It is clear that in order for a communication to be privileged it must have been "made in confidence" and "maintained in confidence." In re Horowitz, 482 F.2d 72 (2d Cir. 1973). As to those documents delivered to Mr. Victor, re-delivered to Mr. Zeitoune, and then redelivered to the attorney "in the public hallway," any claim of privilege is untenable. By placing the documents in the public hallway outside of Mr. Victor's office, the privilege which might have theretofore existed with respect to these papers was totally destroyed. In such a circumstance it certainly could not be said that the client expected these papers to be kept from the eyes of third parties. If the cleaning woman, the watchman or any casual visitor might have rummaged through these documents, apparently with the consent of those being investigated, I assume that the Grand Jury is also entitled to rummage through the documents.
As to Mr. Victor's claim of privilege and as to the remaining documents and Mr. Hoffman's broad-based claim, which I consider jointly at this point, the burden of establishing the elements of privilege is on the person asserting them. United States v. Kovel, 296 F.2d 918, 923 (2d Cir. 1961). Notwithstanding this burden, the privilege is unavailable if the client himself would be compelled to produce the documentation required.
The mere deposit with an attorney of documents does not in and of itself cloak them with the attorney-client privilege. If certain documents deposited with an attorney would be required of the client, then certainly they are required of the attorney. The inter-position of an attorney in any lawsuit does not change the position of the parties. See Falsone v. U.S., 205 F.2d 734 (5th Cir. 1953); Wigmore, Evidence, § 2307 (McMillan revision).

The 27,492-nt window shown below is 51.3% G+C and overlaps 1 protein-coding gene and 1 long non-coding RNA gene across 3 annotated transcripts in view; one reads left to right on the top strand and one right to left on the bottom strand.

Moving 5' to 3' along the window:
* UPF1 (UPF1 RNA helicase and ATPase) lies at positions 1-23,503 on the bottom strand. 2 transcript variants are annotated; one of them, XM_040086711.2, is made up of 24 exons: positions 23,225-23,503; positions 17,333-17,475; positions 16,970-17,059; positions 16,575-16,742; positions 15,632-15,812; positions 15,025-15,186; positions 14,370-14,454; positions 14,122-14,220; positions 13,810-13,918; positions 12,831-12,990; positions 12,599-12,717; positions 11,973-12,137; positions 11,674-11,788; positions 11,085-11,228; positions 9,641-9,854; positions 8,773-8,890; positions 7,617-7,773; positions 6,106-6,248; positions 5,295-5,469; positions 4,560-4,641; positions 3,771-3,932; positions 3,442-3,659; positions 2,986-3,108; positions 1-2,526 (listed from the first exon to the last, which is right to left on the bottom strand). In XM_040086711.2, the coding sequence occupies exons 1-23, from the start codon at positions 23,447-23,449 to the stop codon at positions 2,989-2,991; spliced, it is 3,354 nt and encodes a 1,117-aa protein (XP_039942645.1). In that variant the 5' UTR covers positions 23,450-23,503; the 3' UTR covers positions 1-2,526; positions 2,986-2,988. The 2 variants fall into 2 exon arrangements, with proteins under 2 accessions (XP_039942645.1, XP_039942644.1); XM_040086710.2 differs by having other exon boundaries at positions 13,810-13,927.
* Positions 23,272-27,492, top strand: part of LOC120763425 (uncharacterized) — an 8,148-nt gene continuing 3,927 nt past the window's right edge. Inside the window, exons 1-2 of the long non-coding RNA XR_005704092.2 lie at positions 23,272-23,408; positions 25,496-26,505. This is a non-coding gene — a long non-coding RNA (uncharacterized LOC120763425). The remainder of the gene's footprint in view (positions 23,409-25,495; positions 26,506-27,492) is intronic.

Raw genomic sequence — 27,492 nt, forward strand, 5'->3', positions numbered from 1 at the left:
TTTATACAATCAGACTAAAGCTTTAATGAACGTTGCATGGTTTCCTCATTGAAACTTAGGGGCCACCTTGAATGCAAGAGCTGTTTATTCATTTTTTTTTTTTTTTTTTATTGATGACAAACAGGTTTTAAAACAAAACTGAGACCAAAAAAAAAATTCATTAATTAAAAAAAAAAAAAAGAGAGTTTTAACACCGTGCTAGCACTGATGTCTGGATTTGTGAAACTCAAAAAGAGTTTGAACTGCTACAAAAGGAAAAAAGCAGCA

Certain documents may indeed be privileged, but without seeing them I cannot determine the issue. It is possible that an opinion letter such as that called for by the subpoenas might be privileged since many attorneys set forth therein facts which they have ascertained from their clients in confidence before rendering their opinion. Unfortunately, I am without knowledge of what this type of document might show.
That both the petitioner, Mr. Victor, and the other attorney involved herein have basically asserted that the material in their respective possessions is privileged does not make it so. Neither has described such documents. It is totally conceivable that the papers requested may consist of mere corporate records and reports, to which no privilege attaches. (For a full discussion of this area see United States v. International Business Machines Corporation, 66 F.R.D. 206, S.D.N.Y. (1974) -- wherein the Chief Judge of this district set forth the basic guidelines in this area.) No showing of confidentiality has been made by either the petition of Mr. Victor or the reluctance of his co-petitioner; no assertions as to the absence of third persons at the time of delivery have been advanced. Both petitioners (assuming that Mr. Hoffman is a petitioner) have failed in their burden of establishing the existence of privilege. I have for that reason considered seriously ordering the enforcement of the subpoenas forthwith.
However, in the interest of protecting the rights of the clients involved, I must direct that those documents which are truly the subject of a valid privilege claim, to be handed up for an in camera inspection as to their nature. After which ...